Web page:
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Better journal

Discussion in 'Wooden Canoe Journal' started by Larry Meyer, Dec 17, 2020.

  1. Larry Meyer

    Larry Meyer Wooden Canoes are in the Blood

    As someone who has written for Wooden Canoe and read it a long time, I have opinions about it. I have eagerly awaited it, moderately enjoyed it, and been indifferent to its arrival in equal measure. When new editorial direction premiered in a recent edition I was ready to deploy my battery of opinions on the resulting product.

    My first impression of the first edition was very critical. I was seeing a lot of styling changes, but not much substance. I am a word guy. I would take literate bathroom graffiti over mundane English in engraved copperplate every time. Therefore I hold the first duty of an editor is to cultivate good writers. Handsome font and lay-out won’t overcome pedestrian text. It just coddles the eye along to the next text. I’m afraid my first impression of the new Wooden Canoe was just that.

    I recall the end of my short career writing a bit for AMC Outdoors. Editors changed and they were urged to produce a magazine geared to a more youthful readership, a readership that didn’t want to read. Two to three paragraph pieces with lots of panache awash in informational pablum. Expertise was out. It was off-putting.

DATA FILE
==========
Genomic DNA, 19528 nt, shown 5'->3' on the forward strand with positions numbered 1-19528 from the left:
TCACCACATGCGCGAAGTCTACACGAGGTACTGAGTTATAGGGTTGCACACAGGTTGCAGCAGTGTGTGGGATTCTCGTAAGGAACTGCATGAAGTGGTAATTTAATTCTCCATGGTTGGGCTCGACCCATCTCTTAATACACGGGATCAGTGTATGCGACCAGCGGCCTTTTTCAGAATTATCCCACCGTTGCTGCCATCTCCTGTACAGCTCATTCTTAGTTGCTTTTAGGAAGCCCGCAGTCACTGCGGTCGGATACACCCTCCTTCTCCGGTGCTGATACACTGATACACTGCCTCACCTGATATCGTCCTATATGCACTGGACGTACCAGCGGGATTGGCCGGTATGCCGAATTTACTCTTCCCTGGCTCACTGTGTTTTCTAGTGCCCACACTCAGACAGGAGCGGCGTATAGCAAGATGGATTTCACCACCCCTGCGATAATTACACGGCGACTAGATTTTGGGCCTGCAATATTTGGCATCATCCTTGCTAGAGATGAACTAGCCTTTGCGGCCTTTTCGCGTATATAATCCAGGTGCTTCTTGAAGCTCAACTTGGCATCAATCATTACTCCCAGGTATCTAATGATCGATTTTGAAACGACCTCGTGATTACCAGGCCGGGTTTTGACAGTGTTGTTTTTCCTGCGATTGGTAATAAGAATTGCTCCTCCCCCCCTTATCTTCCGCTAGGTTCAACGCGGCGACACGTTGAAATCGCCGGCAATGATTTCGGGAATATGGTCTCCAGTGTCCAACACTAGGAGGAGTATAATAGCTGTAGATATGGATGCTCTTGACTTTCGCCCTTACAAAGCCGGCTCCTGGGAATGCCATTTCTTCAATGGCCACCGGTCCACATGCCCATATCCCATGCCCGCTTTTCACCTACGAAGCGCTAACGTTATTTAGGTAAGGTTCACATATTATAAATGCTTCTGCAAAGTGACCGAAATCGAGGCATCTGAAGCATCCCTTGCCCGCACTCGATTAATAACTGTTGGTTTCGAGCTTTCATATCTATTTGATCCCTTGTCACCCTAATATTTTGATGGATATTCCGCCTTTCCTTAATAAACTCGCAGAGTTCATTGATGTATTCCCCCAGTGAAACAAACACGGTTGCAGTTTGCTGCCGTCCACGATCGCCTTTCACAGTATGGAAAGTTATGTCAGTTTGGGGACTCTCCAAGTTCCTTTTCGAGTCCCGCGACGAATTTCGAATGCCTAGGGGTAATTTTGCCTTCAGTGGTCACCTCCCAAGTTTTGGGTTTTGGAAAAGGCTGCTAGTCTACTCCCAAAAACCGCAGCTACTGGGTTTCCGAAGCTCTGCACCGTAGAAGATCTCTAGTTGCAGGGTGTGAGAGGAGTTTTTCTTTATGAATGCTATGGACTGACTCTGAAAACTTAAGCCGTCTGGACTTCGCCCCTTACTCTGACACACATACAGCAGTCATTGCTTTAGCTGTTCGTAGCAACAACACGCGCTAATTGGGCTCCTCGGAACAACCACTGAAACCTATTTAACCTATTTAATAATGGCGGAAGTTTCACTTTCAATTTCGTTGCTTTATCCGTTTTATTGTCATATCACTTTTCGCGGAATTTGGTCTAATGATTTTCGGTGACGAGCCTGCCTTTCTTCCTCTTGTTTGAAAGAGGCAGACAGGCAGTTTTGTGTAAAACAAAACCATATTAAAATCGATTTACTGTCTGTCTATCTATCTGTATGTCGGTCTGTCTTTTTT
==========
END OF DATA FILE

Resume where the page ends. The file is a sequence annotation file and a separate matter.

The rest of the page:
The most recent Wooden Canoe has achieved a better mean. There was stuff in it I found myself wanting to read. I see my old buddy Steve Lapey has been drafted to contribute a regular column on woodcraft. As someone who has earned some money writing I marvel that Steve, whose prose has not been infected by academia or professional communication training, has the nub of Hemingway-esque prose in him. There is not a wasted word or obscure meaning in his text. I lingered over another text mentioning John McPhee. That name will catch a word guy’s attention. Literary click-bait. The piece on dug-out canoes also had enough teases to hold my eye.

    So the point I am making is I am a bit more hopeful about the new direction of Wooden Canoe. Now that format has been upgraded, attend to my first dictum – cultivate good writers. Of course that is a two-way street. Writers have to try. No one should be promised column inches. Punch the text up. Tell stories, introduce characters, craft a plot, induce a laugh. As Mark Twain said, go for lightning, not the lightning bug.
    Benson Gray likes this.

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